"There's nothing wrong with continuing to sell Duke lacrosse merchandise," Hessert said. "If they were putting them on sale or promoting them, that would be entirely different, but I think what they are doing now is just satisfying the demand of their customers."
That demand from outside Durham has pushed the price considerably above face value.
When the story first hit the news more than a month ago, the average price of a Duke lacrosse item on the online auction site eBay was $7.74. The average price now is $17.04. The pace of transactions has increased, too. In early March, only a handful of Duke lacrosse items changed hands in a week. This past week, 79 items sold.
On Monday T-shirts sold for more than $40 each, with as many as 16 bids on single items.
Janelle Smith of Coats, N.C., purchased a shirt on eBay on Monday night for $30 because she said she was sure that if she made the 65-mile trip to the Duke campus, everything would be sold out.
"My boyfriend will probably wear it at the gym," Smith said. "Not out anywhere, as to not cause too much controversy."
Smith said she understood that the shirt wouldn't come cheap, given the story's prominence in the news.
"I knew it would be high in price," she said.
David Miklofsky, a 22-year-old from Tucson, Ariz., purchased a Duke lacrosse T-shirt on eBay for $16.49.
"What if Duke doesn't have a men's lacrosse team anymore?" Miklofsky asked. "Either the value of the shirt will be increased based on not having a program or, the more likely outcome is that there won't be a demand for an odd item such as this."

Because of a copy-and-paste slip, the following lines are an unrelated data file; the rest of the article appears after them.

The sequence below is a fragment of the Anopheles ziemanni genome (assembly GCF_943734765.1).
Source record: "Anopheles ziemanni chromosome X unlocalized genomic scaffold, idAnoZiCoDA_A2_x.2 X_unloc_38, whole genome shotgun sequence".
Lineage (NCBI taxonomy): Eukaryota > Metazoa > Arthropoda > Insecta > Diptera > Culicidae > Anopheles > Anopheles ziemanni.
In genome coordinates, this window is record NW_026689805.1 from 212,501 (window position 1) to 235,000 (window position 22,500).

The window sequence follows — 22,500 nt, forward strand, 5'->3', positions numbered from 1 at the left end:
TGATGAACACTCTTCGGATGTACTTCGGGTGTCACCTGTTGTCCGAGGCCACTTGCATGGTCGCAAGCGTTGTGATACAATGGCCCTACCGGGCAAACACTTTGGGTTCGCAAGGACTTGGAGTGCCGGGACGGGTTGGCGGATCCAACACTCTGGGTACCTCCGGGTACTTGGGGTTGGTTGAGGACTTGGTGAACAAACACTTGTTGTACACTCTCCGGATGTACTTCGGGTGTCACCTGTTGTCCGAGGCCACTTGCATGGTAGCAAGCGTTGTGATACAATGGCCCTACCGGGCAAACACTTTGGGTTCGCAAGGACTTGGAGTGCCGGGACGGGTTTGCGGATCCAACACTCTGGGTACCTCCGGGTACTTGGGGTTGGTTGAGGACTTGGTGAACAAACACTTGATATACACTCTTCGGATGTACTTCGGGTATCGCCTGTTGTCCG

Officials with Brine, which makes Duke lacrosse hats and T-shirts, did not return multiple calls seeking comment about whether the company is putting more product into the marketplace to meet increased demand.
Although many outlets selling Duke lacrosse merchandise report brisk sales, not everyone is seeing more dollar signs because of the scandal.
"Duke is normally one of the best-sellers for us; but in the last month, it's been in the middle of the road," said Mike DeSimone, owner of Lacrosse Unlimited. "Most of our customers are parents buying for kids ages 9 to 15 years old, and I think some of them are waiting for the outcome of this case before they come in and purchase something."
Eighteen of the 47 players on Duke's roster are from New York and Connecticut, where Lacrosse Unlimited's 12 stores are located.
Said DeSimone: "It's upsetting that lacrosse finally hits the news, and it's getting notoriety in a negative fashion like this."